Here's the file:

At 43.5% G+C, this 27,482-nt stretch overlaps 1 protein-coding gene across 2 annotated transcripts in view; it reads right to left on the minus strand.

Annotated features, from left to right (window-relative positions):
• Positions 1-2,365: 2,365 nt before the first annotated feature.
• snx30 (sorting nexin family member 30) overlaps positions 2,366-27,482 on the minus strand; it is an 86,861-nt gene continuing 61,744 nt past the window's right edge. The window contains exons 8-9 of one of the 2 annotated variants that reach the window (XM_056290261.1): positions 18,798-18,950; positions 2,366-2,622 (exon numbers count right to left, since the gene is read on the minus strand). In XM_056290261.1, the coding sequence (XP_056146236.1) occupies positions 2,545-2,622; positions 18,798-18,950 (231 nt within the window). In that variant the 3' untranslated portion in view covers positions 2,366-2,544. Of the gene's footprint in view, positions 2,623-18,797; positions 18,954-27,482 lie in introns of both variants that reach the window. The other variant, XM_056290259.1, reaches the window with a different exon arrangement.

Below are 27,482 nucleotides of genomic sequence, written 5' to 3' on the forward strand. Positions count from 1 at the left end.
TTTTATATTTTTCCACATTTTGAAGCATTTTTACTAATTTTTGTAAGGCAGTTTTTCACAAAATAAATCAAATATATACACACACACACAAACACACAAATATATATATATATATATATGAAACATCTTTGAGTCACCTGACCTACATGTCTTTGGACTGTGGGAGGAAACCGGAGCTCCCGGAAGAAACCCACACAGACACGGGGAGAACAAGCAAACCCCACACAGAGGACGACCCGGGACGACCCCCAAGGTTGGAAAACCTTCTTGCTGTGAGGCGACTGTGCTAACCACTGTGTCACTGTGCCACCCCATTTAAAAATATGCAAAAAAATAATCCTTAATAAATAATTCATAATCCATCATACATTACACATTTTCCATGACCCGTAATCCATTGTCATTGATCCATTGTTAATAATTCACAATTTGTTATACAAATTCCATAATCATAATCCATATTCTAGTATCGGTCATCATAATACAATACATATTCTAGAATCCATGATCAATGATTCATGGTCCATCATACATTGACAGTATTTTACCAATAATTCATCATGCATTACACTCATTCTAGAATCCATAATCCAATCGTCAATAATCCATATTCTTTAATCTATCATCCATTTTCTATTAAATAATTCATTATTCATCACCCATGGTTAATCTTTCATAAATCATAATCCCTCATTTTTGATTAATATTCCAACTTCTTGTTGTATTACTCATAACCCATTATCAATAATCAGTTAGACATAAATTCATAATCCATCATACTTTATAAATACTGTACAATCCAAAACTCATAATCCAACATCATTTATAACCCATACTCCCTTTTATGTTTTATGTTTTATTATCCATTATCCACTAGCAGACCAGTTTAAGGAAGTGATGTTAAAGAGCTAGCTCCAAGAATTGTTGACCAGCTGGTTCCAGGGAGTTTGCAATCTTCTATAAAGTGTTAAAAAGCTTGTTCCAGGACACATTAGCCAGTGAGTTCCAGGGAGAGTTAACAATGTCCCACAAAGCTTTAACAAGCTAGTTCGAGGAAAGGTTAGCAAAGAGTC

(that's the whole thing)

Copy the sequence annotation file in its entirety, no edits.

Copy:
At 43.5% G+C, this 27,482-nt stretch overlaps 1 protein-coding gene across 2 annotated transcripts in view; it reads right to left on the minus strand.

Annotated features, from left to right (window-relative positions):
• Positions 1-2,365: 2,365 nt before the first annotated feature.
• snx30 (sorting nexin family member 30) overlaps positions 2,366-27,482 on the minus strand; it is an 86,861-nt gene continuing 61,744 nt past the window's right edge. The window contains exons 8-9 of one of the 2 annotated variants that reach the window (XM_056290261.1): positions 18,798-18,950; positions 2,366-2,622 (exon numbers count right to left, since the gene is read on the minus strand). In XM_056290261.1, the coding sequence (XP_056146236.1) occupies positions 2,545-2,622; positions 18,798-18,950 (231 nt within the window). In that variant the 3' untranslated portion in view covers positions 2,366-2,544. Of the gene's footprint in view, positions 2,623-18,797; positions 18,954-27,482 lie in introns of both variants that reach the window. The other variant, XM_056290259.1, reaches the window with a different exon arrangement.

Below are 27,482 nucleotides of genomic sequence, written 5' to 3' on the forward strand. Positions count from 1 at the left end.
TTTTATATTTTTCCACATTTTGAAGCATTTTTACTAATTTTTGTAAGGCAGTTTTTCACAAAATAAATCAAATATATACACACACACACAAACACACAAATATATATATATATATATATGAAACATCTTTGAGTCACCTGACCTACATGTCTTTGGACTGTGGGAGGAAACCGGAGCTCCCGGAAGAAACCCACACAGACACGGGGAGAACAAGCAAACCCCACACAGAGGACGACCCGGGACGACCCCCAAGGTTGGAAAACCTTCTTGCTGTGAGGCGACTGTGCTAACCACTGTGTCACTGTGCCACCCCATTTAAAAATATGCAAAAAAATAATCCTTAATAAATAATTCATAATCCATCATACATTACACATTTTCCATGACCCGTAATCCATTGTCATTGATCCATTGTTAATAATTCACAATTTGTTATACAAATTCCATAATCATAATCCATATTCTAGTATCGGTCATCATAATACAATACATATTCTAGAATCCATGATCAATGATTCATGGTCCATCATACATTGACAGTATTTTACCAATAATTCATCATGCATTACACTCATTCTAGAATCCATAATCCAATCGTCAATAATCCATATTCTTTAATCTATCATCCATTTTCTATTAAATAATTCATTATTCATCACCCATGGTTAATCTTTCATAAATCATAATCCCTCATTTTTGATTAATATTCCAACTTCTTGTTGTATTACTCATAACCCATTATCAATAATCAGTTAGACATAAATTCATAATCCATCATACTTTATAAATACTGTACAATCCAAAACTCATAATCCAACATCATTTATAACCCATACTCCCTTTTATGTTTTATGTTTTATTATCCATTATCCACTAGCAGACCAGTTTAAGGAAGTGATGTTAAAGAGCTAGCTCCAAGAATTGTTGACCAGCTGGTTCCAGGGAGTTTGCAATCTTCTATAAAGTGTTAAAAAGCTTGTTCCAGGACACATTAGCCAGTGAGTTCCAGGGAGAGTTAACAATGTCCCACAAAGCTTTAACAAGCTAGTTCGAGGAAAGGTTAGCAAAGAGTC